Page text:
Yes. The batter is awarded first base and all runners would be forced up a base allowing the runner from third to score.
Any play on a ball with a hat, mask, throwing the glove, or using your jersey intentionally to field a ball shall be rewarded as 3 bases and it is a live ball -- so in your scenario.. all 3 runs would score, and the catcher could face an ejection the catcher picking the ball up with is mask is considered a balk and all the runners Will advance one (1) base
Ichiro! NOT! Pat Tabler was 43 for 88 with the bases loaded, a .489 average. Ichiro was only at .403 as of 06/20/2013
Depends, If the game is almost over, and its a close came, then you should play infield in. However, if its early in the game, you should play your regular position.
As the name suggests, the catcher catches the balls thrown by the pitcher and prevents baserunners from stealing bases.
there are many reasons as to why the catcher has to be behind home plate and NOT play the infield or out field here are a few ...the catcher gives the signs to the pitcher ( what to throw)if theres no catcher the 3rd strike will be dropped ( the batter will take 1st easily)the cather will frame the ball ( make it look like a strike)Clarification:Actually the only fundamental reason you need a catcher behind the plate is --- if you do not, then nobody will be in the "catcher box" and this will be a balk on the catcher, meaning you pitcher can never throw a strike because every pitch will be illegal --- other then that you would probably really upset the Home Plate umpire. I guess if you wanted absolutely no chance of winning (because your pitcher cant get anyone out if every pitch is illegal), then you can stick your catcher wherever you want --- all the other things mentioned above is good too, but those are not THE REASON you cannot have a catcher, because even if your catcher doesnt do those things when he is behind the plate your team will be ok (i.e little league catchers dont do most those things)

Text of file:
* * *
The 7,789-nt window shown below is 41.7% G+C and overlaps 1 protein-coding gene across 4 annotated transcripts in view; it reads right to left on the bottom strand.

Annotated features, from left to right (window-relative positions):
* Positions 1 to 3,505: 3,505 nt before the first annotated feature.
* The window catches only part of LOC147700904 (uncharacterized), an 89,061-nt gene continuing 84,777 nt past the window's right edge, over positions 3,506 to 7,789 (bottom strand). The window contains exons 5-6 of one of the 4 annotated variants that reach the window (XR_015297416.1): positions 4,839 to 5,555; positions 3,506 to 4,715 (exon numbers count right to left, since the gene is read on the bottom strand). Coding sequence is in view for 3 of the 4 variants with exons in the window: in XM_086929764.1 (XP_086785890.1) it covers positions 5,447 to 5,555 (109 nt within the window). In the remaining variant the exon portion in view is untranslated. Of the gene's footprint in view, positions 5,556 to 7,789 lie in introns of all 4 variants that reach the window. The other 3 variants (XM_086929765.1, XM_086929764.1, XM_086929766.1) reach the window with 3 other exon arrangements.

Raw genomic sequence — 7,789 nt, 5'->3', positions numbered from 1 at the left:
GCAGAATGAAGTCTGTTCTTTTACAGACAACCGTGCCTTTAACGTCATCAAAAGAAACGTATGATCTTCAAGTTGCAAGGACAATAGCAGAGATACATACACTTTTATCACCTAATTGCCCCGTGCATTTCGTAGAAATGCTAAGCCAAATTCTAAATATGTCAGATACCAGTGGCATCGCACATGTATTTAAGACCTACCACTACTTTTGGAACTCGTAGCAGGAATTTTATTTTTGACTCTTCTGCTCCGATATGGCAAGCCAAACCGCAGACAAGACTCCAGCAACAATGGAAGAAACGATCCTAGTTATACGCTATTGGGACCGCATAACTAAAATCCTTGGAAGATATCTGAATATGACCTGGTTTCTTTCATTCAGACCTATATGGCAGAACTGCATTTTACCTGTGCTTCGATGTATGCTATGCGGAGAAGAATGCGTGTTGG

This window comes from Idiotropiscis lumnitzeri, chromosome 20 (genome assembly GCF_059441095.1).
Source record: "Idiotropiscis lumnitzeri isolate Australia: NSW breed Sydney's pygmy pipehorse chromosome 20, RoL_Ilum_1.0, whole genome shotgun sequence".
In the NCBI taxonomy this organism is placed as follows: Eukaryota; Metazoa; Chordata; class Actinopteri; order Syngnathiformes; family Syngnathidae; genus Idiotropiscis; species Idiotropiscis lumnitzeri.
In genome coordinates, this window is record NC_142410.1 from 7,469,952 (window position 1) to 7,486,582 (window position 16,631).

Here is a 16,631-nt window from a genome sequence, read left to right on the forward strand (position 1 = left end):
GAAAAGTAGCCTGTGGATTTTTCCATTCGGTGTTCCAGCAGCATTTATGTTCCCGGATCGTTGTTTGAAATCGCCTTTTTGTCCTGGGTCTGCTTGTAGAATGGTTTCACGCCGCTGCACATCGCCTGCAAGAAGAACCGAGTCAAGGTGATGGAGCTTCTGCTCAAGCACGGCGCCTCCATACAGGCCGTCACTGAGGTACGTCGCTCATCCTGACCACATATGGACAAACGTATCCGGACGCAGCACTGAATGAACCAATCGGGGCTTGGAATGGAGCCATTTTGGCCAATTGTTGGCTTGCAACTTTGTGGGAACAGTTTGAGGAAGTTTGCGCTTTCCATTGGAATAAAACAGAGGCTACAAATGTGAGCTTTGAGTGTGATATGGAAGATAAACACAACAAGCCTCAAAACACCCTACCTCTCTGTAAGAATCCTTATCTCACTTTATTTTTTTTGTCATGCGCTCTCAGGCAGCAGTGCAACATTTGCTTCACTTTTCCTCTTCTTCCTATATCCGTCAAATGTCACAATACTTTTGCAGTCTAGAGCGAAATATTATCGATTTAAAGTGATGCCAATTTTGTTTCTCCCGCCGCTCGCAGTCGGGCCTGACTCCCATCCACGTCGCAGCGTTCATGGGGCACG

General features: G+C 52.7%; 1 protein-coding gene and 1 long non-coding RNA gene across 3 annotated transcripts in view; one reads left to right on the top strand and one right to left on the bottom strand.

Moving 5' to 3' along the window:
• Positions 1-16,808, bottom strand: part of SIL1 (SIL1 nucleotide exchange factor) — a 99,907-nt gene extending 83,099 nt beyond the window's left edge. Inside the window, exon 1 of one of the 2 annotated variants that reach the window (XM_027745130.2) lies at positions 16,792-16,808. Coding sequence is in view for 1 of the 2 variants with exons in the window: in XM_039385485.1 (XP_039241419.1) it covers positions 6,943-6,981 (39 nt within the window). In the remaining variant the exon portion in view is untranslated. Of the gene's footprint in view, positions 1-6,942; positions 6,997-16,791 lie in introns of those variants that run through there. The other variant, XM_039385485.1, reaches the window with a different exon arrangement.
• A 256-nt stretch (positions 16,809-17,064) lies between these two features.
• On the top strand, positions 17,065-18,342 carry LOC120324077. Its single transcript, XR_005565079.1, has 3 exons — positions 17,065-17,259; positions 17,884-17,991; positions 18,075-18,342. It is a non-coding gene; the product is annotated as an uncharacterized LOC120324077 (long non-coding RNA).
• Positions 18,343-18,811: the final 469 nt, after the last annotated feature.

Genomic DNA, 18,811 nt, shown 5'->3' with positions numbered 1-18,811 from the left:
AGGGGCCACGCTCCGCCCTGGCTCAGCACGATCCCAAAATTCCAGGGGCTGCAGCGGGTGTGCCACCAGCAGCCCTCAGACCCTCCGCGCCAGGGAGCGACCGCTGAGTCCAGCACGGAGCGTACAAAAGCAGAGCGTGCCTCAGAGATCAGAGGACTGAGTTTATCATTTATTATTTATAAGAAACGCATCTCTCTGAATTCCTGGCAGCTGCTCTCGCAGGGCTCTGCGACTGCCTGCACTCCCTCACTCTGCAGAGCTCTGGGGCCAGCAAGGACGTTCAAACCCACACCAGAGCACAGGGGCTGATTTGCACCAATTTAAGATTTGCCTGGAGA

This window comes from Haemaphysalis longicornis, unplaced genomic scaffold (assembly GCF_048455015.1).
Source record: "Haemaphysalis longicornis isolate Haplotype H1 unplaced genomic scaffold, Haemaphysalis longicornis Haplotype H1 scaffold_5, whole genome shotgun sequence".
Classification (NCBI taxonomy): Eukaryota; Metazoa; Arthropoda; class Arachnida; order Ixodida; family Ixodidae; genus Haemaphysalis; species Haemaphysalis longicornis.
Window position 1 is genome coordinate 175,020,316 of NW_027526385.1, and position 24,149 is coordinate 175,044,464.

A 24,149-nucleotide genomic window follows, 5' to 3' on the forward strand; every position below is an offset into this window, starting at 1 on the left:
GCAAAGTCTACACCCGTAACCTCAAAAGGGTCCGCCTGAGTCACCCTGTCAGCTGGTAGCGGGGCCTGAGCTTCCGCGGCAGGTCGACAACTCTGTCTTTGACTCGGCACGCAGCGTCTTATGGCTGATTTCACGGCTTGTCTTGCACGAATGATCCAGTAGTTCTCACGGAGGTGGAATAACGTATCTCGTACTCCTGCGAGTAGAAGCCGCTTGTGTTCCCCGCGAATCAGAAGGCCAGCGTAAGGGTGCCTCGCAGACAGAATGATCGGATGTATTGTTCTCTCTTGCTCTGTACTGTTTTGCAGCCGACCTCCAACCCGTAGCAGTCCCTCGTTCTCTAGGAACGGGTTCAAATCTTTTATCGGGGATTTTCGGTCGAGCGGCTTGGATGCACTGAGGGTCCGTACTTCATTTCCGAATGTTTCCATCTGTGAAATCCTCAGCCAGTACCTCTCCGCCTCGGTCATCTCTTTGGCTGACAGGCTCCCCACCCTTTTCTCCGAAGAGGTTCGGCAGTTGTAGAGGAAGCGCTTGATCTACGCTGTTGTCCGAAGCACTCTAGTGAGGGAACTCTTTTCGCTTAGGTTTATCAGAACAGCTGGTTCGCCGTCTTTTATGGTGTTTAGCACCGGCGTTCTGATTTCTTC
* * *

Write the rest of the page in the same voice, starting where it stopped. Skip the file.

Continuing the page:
Yes it is a forced out as long as you get them in order from 4,3,2,1
plains were loaded at bases in west germany
in baseball, it means that the bases are loaded.
No. If a balk occurs with the bases loaded all three runners advance one base, however, the batter does not advance to first base.